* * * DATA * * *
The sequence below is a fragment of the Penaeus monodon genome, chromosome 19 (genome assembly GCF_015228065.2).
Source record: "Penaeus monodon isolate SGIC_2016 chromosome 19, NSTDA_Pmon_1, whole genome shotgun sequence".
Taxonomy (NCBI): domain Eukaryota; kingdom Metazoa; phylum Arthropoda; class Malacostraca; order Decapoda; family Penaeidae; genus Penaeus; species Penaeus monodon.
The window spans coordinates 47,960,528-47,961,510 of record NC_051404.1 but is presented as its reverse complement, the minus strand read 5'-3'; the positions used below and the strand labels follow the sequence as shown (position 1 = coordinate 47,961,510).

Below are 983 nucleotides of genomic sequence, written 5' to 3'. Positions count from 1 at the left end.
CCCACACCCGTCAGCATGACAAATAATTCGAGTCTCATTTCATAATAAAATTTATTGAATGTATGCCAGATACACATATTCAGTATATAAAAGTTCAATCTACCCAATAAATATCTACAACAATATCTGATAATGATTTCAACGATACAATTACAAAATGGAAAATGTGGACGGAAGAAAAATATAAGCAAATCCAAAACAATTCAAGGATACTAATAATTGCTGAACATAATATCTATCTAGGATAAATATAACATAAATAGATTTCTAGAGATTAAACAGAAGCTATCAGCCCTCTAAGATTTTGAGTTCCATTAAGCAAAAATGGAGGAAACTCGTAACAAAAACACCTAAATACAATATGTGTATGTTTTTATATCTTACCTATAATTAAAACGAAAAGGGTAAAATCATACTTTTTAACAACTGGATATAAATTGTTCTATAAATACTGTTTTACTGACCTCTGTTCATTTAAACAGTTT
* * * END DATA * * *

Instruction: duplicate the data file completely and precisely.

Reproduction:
The sequence below is a fragment of the Penaeus monodon genome, chromosome 19 (genome assembly GCF_015228065.2).
Source record: "Penaeus monodon isolate SGIC_2016 chromosome 19, NSTDA_Pmon_1, whole genome shotgun sequence".
Taxonomy (NCBI): domain Eukaryota; kingdom Metazoa; phylum Arthropoda; class Malacostraca; order Decapoda; family Penaeidae; genus Penaeus; species Penaeus monodon.
The window spans coordinates 47,960,528-47,961,510 of record NC_051404.1 but is presented as its reverse complement, the minus strand read 5'-3'; the positions used below and the strand labels follow the sequence as shown (position 1 = coordinate 47,961,510).

Below are 983 nucleotides of genomic sequence, written 5' to 3'. Positions count from 1 at the left end.
CCCACACCCGTCAGCATGACAAATAATTCGAGTCTCATTTCATAATAAAATTTATTGAATGTATGCCAGATACACATATTCAGTATATAAAAGTTCAATCTACCCAATAAATATCTACAACAATATCTGATAATGATTTCAACGATACAATTACAAAATGGAAAATGTGGACGGAAGAAAAATATAAGCAAATCCAAAACAATTCAAGGATACTAATAATTGCTGAACATAATATCTATCTAGGATAAATATAACATAAATAGATTTCTAGAGATTAAACAGAAGCTATCAGCCCTCTAAGATTTTGAGTTCCATTAAGCAAAAATGGAGGAAACTCGTAACAAAAACACCTAAATACAATATGTGTATGTTTTTATATCTTACCTATAATTAAAACGAAAAGGGTAAAATCATACTTTTTAACAACTGGATATAAATTGTTCTATAAATACTGTTTTACTGACCTCTGTTCATTTAAACAGTTT